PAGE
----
When rust condemned Stewart Shackleton’s Ford Puma, it became the start of something special. He explains:
“My daughter bought this car about 15 years ago, and after running it for a few years she asked if I wanted it. The answer was yes, and it became my commuting car until 2017. That’s when it failed an MOT with a long list of issues. So… what to do?
“I’d already bought a donor car, and stripping that down gave me some experience of what was to come. Ironically it turned out to be in better condition than the one I was restoring! Fortunately, I’ve got a lock-up and a shed, and a summerhouse that was purloined for storage.
“The project car’s sills were rotten, so I took it to a local body shop guy to fix the passenger side. Lovely fella, but when I got the car back the profile wasn’t quite right, so I cut it out and did it myself. My good mate Martin lent me his welder and showed me the ropes – I’d never welded before so that was a real learning experience.
“Martin told me, ‘if you’re going to repair it yourself then do it properly,’ and he was right. I made that sill three times before I was happy with it! The other side needed replacing too, though it wasn’t quite so bad, and by this time I’d learned some lessons. It’s thin metal – only about a millimetre – so you need a very light touch. Welding isn’t hard, but you’ve got to be patient as it does take time to get the hang of it.”
“The floor was also rotten, so I had to make new sections, then it was all seam-sealed and painted. There was a bit of rust at the bottom of the front inner wings I had to repair, and a lot of new metal was needed around the bottom of the rear wings. It turns out part of the front wing on a Peugeot 205 is an exact match for the rear wheel arch on a Puma!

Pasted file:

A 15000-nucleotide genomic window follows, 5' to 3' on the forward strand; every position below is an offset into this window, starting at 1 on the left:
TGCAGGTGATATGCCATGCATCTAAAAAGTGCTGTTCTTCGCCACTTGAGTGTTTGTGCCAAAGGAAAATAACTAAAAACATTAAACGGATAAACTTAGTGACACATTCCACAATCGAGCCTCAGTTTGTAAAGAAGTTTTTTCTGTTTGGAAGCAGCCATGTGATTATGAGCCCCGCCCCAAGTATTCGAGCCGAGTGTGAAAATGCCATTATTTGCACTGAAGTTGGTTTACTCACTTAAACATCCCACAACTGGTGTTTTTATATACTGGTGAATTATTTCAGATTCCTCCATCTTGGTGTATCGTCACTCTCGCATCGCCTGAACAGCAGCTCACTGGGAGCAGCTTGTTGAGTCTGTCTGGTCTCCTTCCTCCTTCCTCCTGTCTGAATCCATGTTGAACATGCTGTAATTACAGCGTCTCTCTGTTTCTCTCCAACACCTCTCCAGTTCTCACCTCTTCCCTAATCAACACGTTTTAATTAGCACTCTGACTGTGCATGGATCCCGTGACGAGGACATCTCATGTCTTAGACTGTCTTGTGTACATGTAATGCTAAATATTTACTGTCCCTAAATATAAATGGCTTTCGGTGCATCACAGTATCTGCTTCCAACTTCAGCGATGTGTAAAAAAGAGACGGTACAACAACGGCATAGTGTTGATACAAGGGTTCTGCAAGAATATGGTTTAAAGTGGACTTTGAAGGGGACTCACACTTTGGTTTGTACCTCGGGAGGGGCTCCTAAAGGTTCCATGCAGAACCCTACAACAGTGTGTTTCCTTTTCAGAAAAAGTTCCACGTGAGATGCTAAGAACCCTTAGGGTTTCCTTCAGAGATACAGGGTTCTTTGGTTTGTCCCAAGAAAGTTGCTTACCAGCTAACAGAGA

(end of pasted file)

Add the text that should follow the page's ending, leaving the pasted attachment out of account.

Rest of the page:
“I had the wheels, subframes, wishbones and hub carriers professionally powder-coated, and fitted new shocks and new OEM suspension bushes all round. Poly bushes are too hard in my opinion. It all went back together with new brake lines, callipers, pads and rear shoes, and I painted the fuel pipes different colours to help keep track of which is the return, and which is the supply.
“Then once it was all together, I filled the repaired areas, flatted it all smooth and sent it off to the paint shop. It came back looking smashing, but I still had to fit a rubber strip that goes under the front bumper. I lifted the front with my hydraulic ramps, fitted the strip, then went to reverse the car out of the garage… but forgot to lower the ramps. Outcome: one knackered front bumper! As you can imagine I had to shut the garage door and leave it alone for a few days while I cooled off.
“But finally, it all came together, and a local mechanic gave it a once-over and put it through its MoT. Now the Puma comes out of the garage a few times a month, and I’ve got 10 car shows lined up for it this year. It brings out the boy racer in me sometimes!
“I’ve kept a meticulous log of everything to do with the car, recording what was done and the day I did it. What did it cost? Don’t ask. The car is staying with me and going back to my daughter and grandson when I peg it!”
Read the full version of how Stuart managed to transform his Ford Puma on the Practical Classics page.
Practical Classics: Perfect reading for classic car and restoration enthusiasts
The Restorer of the Year competition is one you certainly won’t want to miss. Each magazine edition features two unique stories on how classic car owners have managed to restore beautiful classics they have found to working order. The winner will be chosen by the readers and will be revealed at the NEC’s Classic Car & Restoration Show in March 2023.